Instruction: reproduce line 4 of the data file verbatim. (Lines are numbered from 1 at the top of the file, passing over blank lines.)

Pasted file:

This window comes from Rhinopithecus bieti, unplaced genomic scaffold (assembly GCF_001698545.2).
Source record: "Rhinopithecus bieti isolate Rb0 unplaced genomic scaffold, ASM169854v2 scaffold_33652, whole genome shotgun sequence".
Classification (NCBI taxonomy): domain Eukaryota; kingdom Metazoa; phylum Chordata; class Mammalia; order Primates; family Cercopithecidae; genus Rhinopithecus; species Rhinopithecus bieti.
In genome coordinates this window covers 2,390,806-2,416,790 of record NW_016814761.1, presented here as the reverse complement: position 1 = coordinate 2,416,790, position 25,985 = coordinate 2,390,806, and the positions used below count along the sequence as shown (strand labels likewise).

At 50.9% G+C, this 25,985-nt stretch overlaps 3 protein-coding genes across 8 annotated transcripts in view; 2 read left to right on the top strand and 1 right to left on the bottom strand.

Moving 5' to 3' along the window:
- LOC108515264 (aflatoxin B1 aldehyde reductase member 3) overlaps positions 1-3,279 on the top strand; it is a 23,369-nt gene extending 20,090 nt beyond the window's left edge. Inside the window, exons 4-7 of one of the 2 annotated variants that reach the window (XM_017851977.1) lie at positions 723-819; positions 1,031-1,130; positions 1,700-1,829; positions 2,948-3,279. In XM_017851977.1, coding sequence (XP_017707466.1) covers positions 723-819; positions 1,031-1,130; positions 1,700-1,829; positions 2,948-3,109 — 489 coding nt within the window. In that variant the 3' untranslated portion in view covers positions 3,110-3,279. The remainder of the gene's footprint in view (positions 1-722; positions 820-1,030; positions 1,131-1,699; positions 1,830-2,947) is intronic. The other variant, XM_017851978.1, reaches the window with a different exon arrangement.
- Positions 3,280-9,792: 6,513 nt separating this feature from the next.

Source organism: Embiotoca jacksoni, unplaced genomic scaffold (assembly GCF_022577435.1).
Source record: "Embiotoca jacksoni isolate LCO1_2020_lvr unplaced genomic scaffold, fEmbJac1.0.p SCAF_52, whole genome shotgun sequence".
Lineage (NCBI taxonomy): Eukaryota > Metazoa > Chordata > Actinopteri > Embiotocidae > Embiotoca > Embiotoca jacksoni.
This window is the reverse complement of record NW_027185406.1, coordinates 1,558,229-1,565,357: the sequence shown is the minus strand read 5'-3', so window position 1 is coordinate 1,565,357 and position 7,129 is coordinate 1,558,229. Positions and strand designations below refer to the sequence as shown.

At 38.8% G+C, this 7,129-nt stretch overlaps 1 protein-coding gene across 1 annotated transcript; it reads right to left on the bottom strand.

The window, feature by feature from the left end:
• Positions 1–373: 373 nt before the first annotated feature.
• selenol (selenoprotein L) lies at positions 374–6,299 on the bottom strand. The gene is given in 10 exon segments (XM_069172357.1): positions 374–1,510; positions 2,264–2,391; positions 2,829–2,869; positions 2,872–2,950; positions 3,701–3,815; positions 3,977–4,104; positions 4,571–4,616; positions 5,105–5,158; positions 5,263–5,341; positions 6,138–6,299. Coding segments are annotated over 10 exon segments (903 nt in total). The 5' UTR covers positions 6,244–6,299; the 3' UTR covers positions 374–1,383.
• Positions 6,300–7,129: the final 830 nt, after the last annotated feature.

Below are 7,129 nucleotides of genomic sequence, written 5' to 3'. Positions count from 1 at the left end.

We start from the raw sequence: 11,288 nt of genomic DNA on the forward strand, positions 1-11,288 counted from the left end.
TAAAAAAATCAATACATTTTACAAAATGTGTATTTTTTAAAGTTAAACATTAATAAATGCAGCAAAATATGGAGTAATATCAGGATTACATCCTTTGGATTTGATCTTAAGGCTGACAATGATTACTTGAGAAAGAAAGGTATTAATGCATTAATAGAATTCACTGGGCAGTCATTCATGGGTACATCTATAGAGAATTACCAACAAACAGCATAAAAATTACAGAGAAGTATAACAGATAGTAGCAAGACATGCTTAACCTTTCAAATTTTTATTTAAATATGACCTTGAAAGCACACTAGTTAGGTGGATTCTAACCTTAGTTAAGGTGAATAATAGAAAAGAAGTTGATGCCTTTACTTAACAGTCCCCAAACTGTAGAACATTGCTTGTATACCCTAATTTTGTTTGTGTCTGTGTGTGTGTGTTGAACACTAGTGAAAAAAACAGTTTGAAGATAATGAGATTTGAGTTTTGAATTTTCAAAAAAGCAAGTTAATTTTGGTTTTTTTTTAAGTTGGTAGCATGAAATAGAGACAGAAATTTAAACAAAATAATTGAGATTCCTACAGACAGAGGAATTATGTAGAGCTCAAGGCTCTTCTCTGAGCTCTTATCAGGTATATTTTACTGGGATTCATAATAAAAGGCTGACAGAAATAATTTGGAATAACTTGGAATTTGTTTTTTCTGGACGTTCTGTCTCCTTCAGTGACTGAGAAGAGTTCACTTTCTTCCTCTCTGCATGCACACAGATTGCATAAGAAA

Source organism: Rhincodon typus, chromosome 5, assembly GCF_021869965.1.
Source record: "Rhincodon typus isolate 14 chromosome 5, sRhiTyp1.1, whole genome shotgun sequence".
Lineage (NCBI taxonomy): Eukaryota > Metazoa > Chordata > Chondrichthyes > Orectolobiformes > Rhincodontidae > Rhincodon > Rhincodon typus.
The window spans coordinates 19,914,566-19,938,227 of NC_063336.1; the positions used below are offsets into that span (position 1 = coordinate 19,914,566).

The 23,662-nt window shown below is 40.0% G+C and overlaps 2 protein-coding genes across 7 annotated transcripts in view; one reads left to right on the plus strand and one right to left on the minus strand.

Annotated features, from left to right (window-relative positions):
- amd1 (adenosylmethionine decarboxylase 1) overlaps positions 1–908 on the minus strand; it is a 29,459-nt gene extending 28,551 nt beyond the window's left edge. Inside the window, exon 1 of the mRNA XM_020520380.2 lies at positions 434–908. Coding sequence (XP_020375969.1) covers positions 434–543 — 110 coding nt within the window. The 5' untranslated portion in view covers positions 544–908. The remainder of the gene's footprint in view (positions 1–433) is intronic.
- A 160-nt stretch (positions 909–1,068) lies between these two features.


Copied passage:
In genome coordinates this window covers 2,390,806-2,416,790 of record NW_016814761.1, presented here as the reverse complement: position 1 = coordinate 2,416,790, position 25,985 = coordinate 2,390,806, and the positions used below count along the sequence as shown (strand labels likewise).